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The Game Table and Quiet Players

Page history last edited by PBworks 16 years, 8 months ago

Sometimes, it seems like some players are just quiet, or shy, or have no roleplaying skills - aren't able to describe vividly their character's responses to things. It's not true. A surrising amount of it comes down to seating arrangements.


The thing is that this is not absolute, a person's game play style, their interactions with other people. Sometimes, geeks are just shy and reserved, esecially in a game group in the Forming stage. I think it's the GM's job to bring these players out a bit, help them gain confidence in their roleplaying ability. Let's have another look at Clash Bowley's comment about roleplaying,


"My personal theory is that people are natural roleplayers. Give a little kid a doll or action figure, and in seconds you'll see roleplaying.[...]They forget that they used to roleplay, and are embarassed whenever it is brought up. [...] I have re-introduced dozens of people to roleplaying, and geekiness is not a requirement. The only thing you need is the desire to find something you've lost."


So, the roleplaying skill, being able to describe vividly what your character's doing and thinking and feeling, this isn't some arcane or obscure thing, it's very natural and human.



"It's a perfectly natural, normal thing for a young person to do."


But some people are shy about about expressing themselves in roleplaying, or are just generally shy. Well, this is where the GM has got to use their head a bit. For example, I once had a player who tended to be quiet unless called on. I kept forgetting to call on him, though. The table was a long one, and the setup like so,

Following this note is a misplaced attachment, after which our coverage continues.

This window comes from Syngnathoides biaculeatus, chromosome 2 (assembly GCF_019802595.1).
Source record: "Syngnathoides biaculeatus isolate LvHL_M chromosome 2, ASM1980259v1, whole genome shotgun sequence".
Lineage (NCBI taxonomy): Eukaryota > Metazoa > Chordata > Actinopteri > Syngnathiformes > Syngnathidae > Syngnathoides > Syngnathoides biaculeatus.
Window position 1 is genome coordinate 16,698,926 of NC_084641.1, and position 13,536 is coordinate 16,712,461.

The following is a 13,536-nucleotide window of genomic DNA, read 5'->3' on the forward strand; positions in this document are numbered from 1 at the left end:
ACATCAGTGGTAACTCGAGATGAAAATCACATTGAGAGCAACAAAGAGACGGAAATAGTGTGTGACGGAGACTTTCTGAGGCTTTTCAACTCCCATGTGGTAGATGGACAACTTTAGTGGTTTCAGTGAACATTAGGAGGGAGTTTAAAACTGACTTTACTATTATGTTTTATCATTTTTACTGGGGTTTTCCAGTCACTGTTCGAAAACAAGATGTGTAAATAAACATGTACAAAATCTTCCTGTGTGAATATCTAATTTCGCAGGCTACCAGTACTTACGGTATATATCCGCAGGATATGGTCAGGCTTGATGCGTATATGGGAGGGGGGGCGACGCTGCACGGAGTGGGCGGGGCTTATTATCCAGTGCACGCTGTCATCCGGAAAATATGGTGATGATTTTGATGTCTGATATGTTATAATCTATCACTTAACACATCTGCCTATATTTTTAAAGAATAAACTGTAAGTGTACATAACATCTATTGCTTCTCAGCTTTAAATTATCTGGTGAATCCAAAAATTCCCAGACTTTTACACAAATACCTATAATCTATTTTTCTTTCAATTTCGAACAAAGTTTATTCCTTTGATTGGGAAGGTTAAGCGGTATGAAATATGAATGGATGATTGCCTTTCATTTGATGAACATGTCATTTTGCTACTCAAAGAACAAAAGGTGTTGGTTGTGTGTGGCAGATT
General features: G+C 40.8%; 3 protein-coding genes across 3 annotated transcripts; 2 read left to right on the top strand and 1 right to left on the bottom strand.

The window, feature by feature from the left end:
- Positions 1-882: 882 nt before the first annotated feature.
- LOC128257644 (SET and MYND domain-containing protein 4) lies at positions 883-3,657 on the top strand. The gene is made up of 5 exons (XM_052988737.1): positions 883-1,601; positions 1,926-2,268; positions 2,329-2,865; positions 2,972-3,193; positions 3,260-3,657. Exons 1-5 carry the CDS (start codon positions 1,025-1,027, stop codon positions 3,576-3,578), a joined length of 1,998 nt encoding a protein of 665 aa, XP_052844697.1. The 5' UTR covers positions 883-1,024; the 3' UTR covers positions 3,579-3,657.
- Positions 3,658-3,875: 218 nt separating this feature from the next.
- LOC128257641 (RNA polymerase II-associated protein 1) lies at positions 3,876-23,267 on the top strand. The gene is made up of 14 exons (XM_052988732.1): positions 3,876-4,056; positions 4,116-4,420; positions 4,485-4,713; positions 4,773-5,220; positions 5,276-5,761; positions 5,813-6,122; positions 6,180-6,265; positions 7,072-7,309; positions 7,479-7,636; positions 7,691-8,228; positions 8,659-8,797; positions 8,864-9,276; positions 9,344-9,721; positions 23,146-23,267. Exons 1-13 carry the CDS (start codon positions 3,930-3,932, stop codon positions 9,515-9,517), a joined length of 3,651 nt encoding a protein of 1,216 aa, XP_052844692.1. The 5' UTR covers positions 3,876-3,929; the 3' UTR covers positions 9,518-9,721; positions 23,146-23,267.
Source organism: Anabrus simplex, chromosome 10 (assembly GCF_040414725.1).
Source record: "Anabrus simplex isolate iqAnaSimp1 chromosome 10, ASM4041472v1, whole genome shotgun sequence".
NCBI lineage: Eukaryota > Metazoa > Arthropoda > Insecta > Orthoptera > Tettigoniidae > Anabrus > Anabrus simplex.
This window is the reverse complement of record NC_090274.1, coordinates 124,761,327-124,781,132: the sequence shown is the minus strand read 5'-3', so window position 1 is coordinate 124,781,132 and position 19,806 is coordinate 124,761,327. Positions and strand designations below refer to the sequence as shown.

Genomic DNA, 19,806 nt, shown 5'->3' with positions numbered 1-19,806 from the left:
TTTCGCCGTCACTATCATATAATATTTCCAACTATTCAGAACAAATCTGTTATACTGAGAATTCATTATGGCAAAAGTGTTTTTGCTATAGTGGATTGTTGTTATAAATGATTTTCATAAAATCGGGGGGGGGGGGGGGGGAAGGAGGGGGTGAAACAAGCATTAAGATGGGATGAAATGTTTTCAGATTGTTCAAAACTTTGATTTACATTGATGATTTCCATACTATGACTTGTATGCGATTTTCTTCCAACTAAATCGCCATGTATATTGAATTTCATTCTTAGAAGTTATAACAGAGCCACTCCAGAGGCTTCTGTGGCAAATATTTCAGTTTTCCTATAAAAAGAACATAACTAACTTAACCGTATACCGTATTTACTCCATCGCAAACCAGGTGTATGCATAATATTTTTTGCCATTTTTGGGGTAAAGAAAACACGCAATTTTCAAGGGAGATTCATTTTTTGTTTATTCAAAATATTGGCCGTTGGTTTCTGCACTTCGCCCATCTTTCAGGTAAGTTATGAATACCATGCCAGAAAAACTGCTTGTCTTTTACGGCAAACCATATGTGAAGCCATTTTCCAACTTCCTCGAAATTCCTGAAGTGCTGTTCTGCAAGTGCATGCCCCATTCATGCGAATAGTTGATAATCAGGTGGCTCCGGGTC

A person's eyes naturally look forward in a sort of cone as they speak, it usually takes a conscious effort to look around, rather than just straight ahead. So the player directly opposite the GM, and those to the end, the GM will naturally look at them more often - and when you look a person in the eye as you're talking, they're more likely to respond. P1 and P2 don't get as much direct attention. What I found was that the more talkative players would choose the P3, P4 and P5 spots, the quieter players would choose the P1 and P2 spots. So it was a self-reinforcing cycle. The talkative players chose the place where they'd naturally get the most GM attention, and the quiet players, the place where they'd not get much attention. I think shy people also naturally move physically closer to whoever they think is in authority.


One day I decided to swap the players around, so that the quiet ones were sitting opposite me, and the loud ones, right next to me. That way, I naturally looked forwards to the quiet ones, and got more responses from them when I spoke. The loud ones, not being looked at, quieted down a bit and gave the naturally quiet ones a chance to speak. There's a reason the teacher puts the dumb kids in the front, and the smart kids at the back of the class! So I put the quietest guy at P5, the next quietest at P3 and P4, and the noisy ones sat right by me at P1 and P2.


It worked. The quiet players spoke up more often, and the loud players quietened down a bit. It still didn't happen that with five players, each got 20% of the screentime; but the quietest one went from maybe 2% to 10%, which was an improvement, and this person was happy. And the noisy ones, despite going from 40% to 25% of the action, they were happier, because roleplaying is a social activity, and everyone accet Attention Junkies are happier when everyone is contributing.


This sort of thing is a GM skill, to bring the quiet ones out of their shell, build their confidence in their roleplaying ability. Ideally, it's the whole group's job, but in practice game groups will leave this stuff to the GM.

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